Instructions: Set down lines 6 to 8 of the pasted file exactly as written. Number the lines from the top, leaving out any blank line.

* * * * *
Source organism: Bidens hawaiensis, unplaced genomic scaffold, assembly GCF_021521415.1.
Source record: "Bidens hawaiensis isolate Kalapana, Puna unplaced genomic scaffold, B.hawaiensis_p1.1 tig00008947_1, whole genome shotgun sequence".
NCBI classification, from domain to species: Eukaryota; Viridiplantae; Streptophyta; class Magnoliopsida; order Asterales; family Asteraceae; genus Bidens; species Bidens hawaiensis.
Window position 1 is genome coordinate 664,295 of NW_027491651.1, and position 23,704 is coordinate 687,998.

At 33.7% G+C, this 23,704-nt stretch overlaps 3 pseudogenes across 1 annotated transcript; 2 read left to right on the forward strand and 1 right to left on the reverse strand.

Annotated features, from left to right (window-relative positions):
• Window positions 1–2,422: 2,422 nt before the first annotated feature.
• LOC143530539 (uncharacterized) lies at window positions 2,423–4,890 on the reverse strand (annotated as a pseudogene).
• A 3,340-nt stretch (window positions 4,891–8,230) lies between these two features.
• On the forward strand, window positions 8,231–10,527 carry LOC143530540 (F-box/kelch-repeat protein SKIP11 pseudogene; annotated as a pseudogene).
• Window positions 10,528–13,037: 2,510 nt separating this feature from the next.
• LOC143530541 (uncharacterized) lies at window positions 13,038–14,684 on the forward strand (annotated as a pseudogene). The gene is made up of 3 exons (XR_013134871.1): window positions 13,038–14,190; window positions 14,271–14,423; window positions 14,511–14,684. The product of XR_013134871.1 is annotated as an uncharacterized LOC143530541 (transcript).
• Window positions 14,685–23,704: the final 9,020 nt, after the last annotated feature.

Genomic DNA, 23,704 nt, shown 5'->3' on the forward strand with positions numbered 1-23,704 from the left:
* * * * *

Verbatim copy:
Annotated features, from left to right (window-relative positions):
• Window positions 1–2,422: 2,422 nt before the first annotated feature.
• LOC143530539 (uncharacterized) lies at window positions 2,423–4,890 on the reverse strand (annotated as a pseudogene).